Kyle has broad experience as a conductor with both youth and adults:
- Choral: Community and youth choirs, after-school children’s programs, church choirs, professional ensembles
- Musical theater: Music director for high school and community productions
- Instrumental: Choral-instrumental works, brass, pit orchestra; coursework with symphony orchestra
- B.A., Music (University of Puget Sound), conducting study with Paul Schultz (choral), Robert Musser (instrumental)
- Master of Sacred Music (Luther Seminary with St. Olaf College), choral conducting study with Anton Armstrong, Robert Scholz
- Masterclasses and coaching with Jo-Michael Scheibe, Rodney Eichenberger, Rollo Dilworth, Geoffrey Boers, Richard Nace, David Flood
Scroll down to find out more about Kyle’s conducting experience and upcoming projects.
Kyle was named the next Artistic Director of Northwest Repertory Singers in 2018. He succeeded the late Dr. Paul Schultz, who retired that year after more than fifty years as a conductor and music educator.
Kyle served as Assistant Director of NWRS from 2008. He has been regularly featured as a composer, with the ensemble performing published works as well as world premieres. Most recently, Rejoice, Rejoice! Fanfares and Carols at Christmas premiered in December 2016 as the finale to NWRS’s annual Christmas concert. The four featured carols were selected by Artistic Director Paul Schultz: O Come, O Come, Emmanuel, Joy to the World, Away in a Manger”(tune: Cradle Song), and O Come, All Ye Faithful. The work is scored for choir, children’s chorus, brass quintet, percussion, organ, and assembly participation.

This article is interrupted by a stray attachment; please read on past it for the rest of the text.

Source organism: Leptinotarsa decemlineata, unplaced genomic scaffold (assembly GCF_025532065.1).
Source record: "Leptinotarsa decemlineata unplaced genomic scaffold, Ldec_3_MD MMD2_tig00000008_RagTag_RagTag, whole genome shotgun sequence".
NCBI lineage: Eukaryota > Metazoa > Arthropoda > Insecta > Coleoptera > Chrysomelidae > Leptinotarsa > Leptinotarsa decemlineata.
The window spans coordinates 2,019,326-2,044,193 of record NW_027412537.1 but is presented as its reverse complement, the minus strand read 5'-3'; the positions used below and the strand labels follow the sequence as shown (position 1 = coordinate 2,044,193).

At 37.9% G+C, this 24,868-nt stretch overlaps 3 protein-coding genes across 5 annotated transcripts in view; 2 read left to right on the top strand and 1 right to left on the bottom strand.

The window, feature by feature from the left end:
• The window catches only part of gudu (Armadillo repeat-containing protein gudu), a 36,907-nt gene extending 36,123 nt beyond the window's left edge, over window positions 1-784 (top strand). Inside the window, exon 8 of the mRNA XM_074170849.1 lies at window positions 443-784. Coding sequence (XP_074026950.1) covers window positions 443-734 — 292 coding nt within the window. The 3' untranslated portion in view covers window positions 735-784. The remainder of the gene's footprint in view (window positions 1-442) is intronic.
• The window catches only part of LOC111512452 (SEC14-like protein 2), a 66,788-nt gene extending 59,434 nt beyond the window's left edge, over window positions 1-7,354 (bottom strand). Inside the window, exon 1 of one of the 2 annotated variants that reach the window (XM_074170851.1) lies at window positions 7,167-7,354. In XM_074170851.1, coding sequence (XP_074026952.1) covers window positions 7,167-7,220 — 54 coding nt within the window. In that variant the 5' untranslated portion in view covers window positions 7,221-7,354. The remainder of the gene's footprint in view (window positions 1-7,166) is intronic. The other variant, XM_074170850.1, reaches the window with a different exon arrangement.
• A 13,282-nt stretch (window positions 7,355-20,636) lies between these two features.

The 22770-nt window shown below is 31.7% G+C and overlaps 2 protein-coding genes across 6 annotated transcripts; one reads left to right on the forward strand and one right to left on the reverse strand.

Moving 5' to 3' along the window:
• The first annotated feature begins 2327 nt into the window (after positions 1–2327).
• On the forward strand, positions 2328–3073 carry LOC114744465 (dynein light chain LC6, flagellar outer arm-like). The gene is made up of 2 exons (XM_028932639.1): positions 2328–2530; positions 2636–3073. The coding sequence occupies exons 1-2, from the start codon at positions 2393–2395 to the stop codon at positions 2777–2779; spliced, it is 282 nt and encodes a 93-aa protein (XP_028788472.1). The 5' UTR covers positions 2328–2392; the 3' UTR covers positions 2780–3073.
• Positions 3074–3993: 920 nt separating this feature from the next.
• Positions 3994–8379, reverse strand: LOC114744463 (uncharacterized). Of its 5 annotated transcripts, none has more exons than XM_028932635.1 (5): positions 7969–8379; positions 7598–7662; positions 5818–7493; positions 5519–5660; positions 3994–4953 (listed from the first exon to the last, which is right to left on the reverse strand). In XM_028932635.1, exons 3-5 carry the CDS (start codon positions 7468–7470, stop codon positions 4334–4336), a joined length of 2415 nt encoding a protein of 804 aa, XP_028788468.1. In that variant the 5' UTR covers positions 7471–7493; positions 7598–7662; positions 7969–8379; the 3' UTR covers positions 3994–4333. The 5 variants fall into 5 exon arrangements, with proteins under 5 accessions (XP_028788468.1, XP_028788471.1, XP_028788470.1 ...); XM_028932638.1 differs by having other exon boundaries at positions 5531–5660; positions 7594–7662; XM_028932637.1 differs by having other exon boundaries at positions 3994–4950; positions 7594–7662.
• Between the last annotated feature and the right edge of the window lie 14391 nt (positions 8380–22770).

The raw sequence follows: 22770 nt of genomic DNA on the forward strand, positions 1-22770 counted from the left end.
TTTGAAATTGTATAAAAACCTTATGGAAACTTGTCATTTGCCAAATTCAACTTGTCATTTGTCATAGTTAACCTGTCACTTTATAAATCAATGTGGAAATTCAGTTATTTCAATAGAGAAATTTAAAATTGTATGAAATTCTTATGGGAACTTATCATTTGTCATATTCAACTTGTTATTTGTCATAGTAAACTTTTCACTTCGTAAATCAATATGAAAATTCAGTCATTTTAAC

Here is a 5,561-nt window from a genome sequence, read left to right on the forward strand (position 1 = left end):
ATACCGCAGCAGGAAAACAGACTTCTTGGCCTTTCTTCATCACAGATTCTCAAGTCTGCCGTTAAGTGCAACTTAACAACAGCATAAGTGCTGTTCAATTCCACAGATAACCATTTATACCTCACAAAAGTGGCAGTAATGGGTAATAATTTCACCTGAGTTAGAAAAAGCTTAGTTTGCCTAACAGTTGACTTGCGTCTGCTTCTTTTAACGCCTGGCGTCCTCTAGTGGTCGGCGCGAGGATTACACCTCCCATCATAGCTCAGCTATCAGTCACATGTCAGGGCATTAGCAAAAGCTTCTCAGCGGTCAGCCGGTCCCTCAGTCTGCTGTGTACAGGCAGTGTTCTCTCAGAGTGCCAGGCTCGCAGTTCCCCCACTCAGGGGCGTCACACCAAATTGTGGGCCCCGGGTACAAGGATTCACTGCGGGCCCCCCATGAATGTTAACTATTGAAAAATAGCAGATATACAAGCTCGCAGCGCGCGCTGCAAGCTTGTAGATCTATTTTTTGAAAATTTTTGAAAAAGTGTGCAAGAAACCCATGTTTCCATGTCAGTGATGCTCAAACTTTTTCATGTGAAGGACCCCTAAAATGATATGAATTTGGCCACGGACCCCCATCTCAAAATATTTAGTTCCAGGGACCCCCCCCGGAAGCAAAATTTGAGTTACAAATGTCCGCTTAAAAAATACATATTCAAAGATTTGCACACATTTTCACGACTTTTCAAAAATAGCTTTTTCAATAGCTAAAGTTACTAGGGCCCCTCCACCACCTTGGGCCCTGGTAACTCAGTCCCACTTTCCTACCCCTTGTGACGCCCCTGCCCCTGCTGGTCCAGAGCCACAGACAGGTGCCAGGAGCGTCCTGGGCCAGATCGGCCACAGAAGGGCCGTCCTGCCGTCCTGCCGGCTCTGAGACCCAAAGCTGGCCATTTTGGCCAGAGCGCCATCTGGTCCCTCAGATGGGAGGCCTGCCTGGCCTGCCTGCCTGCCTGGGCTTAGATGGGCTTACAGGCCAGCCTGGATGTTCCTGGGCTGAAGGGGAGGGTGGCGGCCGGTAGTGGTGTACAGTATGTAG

Artistic Director, Northwest Reformation 500
In October 2017 a major regional event to celebrate the 500th anniversary of the Reformation was held at Overlake Christian Church in Redmond, Wash. with more than 2000 in attendance. Kyle served as Artistic Director for the event. In this role, he crafted the Festival Worship service, prepared the Festival Choir of more than 200 voices, led the Festival Ensemble (a “praise” group), composed new music, and served as one of the organists for the worship service. In addition, he provided graphic design (including the logo at left) and website design and content to support the event. Kyle also recorded, edited, and designed animated sequences for a series of videos offering international greetings to Northwest Reformation 500 from musicians, clergy, and university students and faculty in England and Germany. These videos were posted to social media to build awareness and enthusiasm for the event and then played in the church auditorium prior to the start of the Festival Worship service.
DIRECTOR, TACOMA YOUTH CHORUS
From 2008–2016, Kyle served on the artistic staff of Tacoma Youth Chorus (TYC), an after-school music education program for children and youth. Kyle directed the high school-aged Men’s Choir and co-directed the mixed Chorale. During his tenure with TYC, these ensembles premiered several of Kyle’s compositions, including his TTB setting of the Appalachian carol, “I Wonder As I Wander” (Augsburg Fortress) and his 2-part arrangement of Baroque composer Benedetto Marcello’s classic, “Thy Mercy, Jehovah” (Pavane Publishing).
Kyle regularly appeared with TYC as an organ soloist and accompanist for the traditional Candlelight Concert each December. In 2014, he led the TYC international touring choir, performing across England and Ireland.
Kyle was music director for Encore Theater Company’s production of A Chorus Line (Boston, Mass.). Using the original complete Broadway score, a 16-piece orchestra was assembled (top right corner in the photo) with local talent and accomplished students from the Berklee School of Music. The production earned critical praise in Boston’s competitive community theater circles.
Also in the Boston area, Kyle served as music director and pianist for You’re a Good Man, Charlie Brown at Melrose High School, working with a group of mostly inexperienced (and some first-time) youth singers in a fun, education-oriented atmosphere where young performers were affirmed and celebrated.